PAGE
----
As a young student growing up in the late 1940s and early 1950s, Charles (Chuck) Vest
remembers taking endless aptitude tests in school – all of them indicating that he should become a journalist, a psychologist or a historian. Engineer was way down on the list, test results always revealed, strongly suggesting he had little or no aptitude for this field.
Oh, how wrong they proved to be.
Chuck not only proved to have a keen aptitude for engineering, his illustrious career in the field has seen him assume challenging leadership roles in some of engineering’s highest echelons – including serving as president of the Massachusetts Institute of Technology (MIT) from 1999-2004, as former advisor to two U.S. Presidents, and in his current position as president of the National Academy of Engineering (NAE).
Looking back on it all, Chuck says matter-of-factly: “I never really planned my career. And ending up as president of MIT is probably the last thing I expected to happen to me, but it did. I always tried to work on things I thought were interesting and exciting and important, so as to bring my passion and energy to them. That’s more important than trying to plan.”
Born and raised in the small college city of Morgantown, West Virginia (home of West Virginia University), Chuck developed a curiosity about science and mathematics at an early age.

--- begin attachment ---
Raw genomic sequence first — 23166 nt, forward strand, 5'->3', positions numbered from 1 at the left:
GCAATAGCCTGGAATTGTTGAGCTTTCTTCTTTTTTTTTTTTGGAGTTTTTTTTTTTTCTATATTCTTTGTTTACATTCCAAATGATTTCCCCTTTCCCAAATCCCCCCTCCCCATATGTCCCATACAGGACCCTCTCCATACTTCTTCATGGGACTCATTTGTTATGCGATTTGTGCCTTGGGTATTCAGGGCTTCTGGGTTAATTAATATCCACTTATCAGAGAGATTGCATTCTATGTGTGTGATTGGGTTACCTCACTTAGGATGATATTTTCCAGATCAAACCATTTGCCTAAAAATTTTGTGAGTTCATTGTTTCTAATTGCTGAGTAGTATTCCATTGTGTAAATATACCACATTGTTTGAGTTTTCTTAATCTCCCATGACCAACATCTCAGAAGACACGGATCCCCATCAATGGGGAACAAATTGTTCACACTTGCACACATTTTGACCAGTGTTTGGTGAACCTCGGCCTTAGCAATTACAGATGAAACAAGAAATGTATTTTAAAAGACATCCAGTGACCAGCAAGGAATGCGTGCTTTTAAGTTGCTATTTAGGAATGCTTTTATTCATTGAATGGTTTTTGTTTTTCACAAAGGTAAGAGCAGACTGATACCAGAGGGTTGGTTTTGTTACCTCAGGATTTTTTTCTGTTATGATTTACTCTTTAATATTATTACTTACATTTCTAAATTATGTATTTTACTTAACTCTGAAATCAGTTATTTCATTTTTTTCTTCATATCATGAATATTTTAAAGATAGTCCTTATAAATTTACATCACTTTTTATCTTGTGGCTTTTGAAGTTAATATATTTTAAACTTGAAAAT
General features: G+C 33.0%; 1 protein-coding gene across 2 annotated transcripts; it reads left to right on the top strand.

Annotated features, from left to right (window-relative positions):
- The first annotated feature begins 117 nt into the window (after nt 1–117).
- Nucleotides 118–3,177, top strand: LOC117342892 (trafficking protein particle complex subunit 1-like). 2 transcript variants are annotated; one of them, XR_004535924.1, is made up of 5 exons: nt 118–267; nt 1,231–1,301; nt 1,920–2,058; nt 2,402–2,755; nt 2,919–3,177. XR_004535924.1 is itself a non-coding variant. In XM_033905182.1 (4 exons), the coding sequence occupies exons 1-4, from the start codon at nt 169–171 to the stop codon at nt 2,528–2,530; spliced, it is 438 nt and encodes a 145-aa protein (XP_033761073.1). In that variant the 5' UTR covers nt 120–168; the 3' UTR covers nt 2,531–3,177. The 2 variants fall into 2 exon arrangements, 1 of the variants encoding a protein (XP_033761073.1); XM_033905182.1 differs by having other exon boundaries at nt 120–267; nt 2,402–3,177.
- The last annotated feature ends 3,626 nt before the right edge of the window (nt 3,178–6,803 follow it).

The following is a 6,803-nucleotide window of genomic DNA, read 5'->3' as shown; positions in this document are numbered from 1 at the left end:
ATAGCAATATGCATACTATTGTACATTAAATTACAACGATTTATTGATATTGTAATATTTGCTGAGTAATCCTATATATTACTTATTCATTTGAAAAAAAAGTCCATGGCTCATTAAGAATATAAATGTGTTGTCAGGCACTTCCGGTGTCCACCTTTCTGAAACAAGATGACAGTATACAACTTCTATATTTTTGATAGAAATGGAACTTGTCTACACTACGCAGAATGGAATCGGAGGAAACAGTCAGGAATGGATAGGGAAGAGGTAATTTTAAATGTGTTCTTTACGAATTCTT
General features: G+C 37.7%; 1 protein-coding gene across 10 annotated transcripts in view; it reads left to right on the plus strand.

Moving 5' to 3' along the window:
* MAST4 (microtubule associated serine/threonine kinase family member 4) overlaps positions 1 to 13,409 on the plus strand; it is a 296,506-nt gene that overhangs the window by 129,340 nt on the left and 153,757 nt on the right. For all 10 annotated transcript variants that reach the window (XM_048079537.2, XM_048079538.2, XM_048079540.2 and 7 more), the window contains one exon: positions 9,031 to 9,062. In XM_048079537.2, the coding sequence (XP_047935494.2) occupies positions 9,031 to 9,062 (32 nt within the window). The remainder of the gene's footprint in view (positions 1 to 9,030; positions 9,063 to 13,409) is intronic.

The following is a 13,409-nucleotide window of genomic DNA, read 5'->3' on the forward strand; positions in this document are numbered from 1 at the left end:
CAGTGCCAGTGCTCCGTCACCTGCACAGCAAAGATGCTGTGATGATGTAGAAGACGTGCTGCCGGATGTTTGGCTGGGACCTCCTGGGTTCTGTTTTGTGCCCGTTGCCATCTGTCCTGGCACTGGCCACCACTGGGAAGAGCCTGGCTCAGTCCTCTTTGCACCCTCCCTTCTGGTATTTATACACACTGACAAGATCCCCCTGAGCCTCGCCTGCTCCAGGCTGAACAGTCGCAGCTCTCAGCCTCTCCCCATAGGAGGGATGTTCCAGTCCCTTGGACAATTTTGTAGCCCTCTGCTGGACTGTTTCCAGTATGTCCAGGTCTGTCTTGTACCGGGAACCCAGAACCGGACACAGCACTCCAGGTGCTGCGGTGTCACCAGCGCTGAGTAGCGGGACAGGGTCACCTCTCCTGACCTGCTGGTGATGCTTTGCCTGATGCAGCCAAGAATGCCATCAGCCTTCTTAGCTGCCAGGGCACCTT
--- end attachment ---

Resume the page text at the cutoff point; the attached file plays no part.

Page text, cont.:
“My dad was a math professor in Morgantown who helped me to develop a sense of science and mathematics and their importance, and of discipline,” Chuck says. “My mother was an equally wonderful person who was a homemaker, spent a lot of time with me, raising me and my older brother. She loved history and from her I gained a love for the writing and reading of history.”
Through the curious mixture of all these experiences, the talents of a budding engineer began to take shape. Young Chuck started buying army surplus equipment that had been used in World War II (such as microphones and resistors) to tinker with, and later found contentment whiling away the hours building little electronic gadgets. “And then of course, like so many my age,” he says, “I became a child of Sputnik and by the time college came along I was pretty committed to being somewhere in science or engineering.”
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